Troubleshooting sockets with ss

Connection State

You can use the --query or -A query addition to dump a sockets table. The magic word autobound checks for ephemeral ports that sockets have attached themselves to. Prepare yourself for screeds of output, even on a quiet system. An abbreviated version of the output is shown in Listing 8.

Listing 8

ss -a -A all autobound


You can also filter by TCP states; for instance, the following command filters for sFTP traffic:

# ss state connected dport = :sftp

Anything treated as "current" in relation to the sFTP port is displayed promptly.

You can complicate the command a little more with a boolean operator:

# ss ( sport = :ftp or dport = :http )

You can even use ss to find connections that are in a specific TCP state, including the established, syn-sent, syn-recv, fin-wait-1, fin-wait-2, time-wait, closed, close-wait, last-ack, listen, and closing.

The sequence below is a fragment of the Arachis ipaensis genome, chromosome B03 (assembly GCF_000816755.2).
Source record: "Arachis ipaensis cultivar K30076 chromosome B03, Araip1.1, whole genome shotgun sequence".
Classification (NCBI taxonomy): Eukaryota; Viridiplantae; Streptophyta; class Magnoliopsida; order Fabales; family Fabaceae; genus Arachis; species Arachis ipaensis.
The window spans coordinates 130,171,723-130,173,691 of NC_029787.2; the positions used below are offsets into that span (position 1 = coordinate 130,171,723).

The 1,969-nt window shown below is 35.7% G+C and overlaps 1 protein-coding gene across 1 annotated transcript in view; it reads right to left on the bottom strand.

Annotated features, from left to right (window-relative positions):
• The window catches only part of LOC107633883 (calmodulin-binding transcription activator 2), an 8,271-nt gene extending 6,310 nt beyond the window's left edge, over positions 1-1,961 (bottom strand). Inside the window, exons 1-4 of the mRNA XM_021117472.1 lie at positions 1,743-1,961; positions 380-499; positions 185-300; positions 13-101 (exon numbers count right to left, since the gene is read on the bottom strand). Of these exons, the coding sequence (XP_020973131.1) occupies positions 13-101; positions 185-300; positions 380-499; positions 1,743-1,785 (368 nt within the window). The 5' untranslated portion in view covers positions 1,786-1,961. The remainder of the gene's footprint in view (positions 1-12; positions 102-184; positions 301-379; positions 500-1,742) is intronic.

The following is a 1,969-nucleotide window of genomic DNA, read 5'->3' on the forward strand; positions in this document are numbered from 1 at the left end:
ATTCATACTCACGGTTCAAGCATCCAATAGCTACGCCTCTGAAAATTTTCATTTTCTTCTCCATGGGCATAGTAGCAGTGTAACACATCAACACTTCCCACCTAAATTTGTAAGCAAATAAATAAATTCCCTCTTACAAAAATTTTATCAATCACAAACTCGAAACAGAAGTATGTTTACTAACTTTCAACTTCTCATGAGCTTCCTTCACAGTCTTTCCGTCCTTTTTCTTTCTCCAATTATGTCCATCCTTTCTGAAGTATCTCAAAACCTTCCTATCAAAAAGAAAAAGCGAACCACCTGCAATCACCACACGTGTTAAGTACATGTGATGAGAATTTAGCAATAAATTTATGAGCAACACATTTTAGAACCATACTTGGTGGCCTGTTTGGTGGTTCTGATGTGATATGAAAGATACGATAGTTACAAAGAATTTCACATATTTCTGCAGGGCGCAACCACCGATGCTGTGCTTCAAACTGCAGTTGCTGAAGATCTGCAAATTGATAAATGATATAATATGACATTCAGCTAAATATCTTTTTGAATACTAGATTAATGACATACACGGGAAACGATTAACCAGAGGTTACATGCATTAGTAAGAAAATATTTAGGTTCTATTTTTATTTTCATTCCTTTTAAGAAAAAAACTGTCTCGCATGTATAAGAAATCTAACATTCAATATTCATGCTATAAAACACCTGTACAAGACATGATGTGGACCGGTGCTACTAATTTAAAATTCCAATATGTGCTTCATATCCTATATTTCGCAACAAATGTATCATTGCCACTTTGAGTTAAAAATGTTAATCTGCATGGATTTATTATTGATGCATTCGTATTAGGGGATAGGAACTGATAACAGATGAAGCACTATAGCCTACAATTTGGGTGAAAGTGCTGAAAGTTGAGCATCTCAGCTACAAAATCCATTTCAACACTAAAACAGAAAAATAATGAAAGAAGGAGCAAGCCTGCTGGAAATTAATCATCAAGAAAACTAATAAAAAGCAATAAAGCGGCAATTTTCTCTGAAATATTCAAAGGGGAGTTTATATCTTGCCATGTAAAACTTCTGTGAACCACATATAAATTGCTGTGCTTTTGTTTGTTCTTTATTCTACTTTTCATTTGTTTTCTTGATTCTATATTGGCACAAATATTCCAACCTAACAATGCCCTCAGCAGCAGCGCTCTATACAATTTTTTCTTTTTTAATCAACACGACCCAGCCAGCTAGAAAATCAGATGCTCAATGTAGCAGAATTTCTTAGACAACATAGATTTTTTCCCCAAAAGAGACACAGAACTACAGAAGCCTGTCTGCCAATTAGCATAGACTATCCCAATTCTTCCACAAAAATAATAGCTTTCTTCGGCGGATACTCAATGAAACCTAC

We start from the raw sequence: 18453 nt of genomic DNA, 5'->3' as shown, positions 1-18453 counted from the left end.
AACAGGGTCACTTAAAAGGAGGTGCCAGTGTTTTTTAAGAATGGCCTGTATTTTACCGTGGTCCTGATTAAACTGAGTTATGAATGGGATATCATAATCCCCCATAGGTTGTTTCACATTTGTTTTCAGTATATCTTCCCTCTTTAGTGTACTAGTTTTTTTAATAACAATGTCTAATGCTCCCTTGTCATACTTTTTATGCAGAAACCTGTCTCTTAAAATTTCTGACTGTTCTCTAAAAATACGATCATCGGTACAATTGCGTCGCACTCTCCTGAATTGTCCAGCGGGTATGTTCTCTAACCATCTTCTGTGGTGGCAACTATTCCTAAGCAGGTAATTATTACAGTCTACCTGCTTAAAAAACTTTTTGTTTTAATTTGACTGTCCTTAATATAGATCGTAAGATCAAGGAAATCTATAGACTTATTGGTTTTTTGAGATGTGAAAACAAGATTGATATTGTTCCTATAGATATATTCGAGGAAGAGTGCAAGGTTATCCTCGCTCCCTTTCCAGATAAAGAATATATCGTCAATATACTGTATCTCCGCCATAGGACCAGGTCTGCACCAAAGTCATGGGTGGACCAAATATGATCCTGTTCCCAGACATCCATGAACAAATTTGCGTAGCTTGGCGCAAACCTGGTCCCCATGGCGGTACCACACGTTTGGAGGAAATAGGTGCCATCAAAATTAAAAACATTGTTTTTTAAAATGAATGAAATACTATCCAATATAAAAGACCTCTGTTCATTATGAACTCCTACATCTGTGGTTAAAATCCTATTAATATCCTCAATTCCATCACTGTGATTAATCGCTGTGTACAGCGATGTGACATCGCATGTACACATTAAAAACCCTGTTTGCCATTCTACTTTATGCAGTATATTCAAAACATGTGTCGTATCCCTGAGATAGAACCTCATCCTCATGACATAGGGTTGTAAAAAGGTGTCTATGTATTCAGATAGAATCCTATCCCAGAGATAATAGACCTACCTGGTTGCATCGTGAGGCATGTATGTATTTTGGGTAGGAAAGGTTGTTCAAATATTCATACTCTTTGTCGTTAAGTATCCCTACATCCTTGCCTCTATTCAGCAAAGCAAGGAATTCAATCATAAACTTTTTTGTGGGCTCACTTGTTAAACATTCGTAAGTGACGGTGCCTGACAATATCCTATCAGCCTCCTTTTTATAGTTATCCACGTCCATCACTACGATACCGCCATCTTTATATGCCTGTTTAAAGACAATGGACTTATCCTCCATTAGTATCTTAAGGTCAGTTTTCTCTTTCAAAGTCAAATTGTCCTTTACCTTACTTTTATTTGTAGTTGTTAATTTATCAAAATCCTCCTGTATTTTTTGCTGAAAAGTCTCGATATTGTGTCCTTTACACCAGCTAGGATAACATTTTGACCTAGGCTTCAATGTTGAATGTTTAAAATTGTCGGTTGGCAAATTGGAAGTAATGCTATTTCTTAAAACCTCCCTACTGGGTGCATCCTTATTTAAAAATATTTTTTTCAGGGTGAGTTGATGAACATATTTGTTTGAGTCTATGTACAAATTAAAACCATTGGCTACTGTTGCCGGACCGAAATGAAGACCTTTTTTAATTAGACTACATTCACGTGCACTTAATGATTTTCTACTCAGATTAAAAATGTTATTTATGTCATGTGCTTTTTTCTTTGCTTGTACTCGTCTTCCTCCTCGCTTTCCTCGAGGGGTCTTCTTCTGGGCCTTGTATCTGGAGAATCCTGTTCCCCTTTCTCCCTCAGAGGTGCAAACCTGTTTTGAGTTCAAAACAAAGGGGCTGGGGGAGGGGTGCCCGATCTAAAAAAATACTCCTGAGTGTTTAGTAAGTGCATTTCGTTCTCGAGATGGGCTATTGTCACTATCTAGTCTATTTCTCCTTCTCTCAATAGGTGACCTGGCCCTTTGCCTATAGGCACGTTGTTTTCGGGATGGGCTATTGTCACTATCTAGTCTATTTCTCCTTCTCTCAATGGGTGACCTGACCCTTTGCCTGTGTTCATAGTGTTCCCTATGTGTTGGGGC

The TCP state parameters let you do some very powerful querying. For example, checking for FIN--WAIT--1 states lets you identify whether your application has closed its side of a connection, but a remote host has not closed its side, thus tying up your machine's precious ports:

ss -o state fin-wait-1 '( sport = \
  :ftp or sport = :http )' \

Sso It Ends

The ss utility is a powerful tool that will help you query your network in significant detail. Ss is extremely high performance for both manual and automated queries, and it requires very few keystrokes to execute common commands.

This tiny but heroic tool helps flex the muscles of any sys admin. If you want to increase the power of your admin toolkit, try practicing some of the more complex commands in your day-to-day work.

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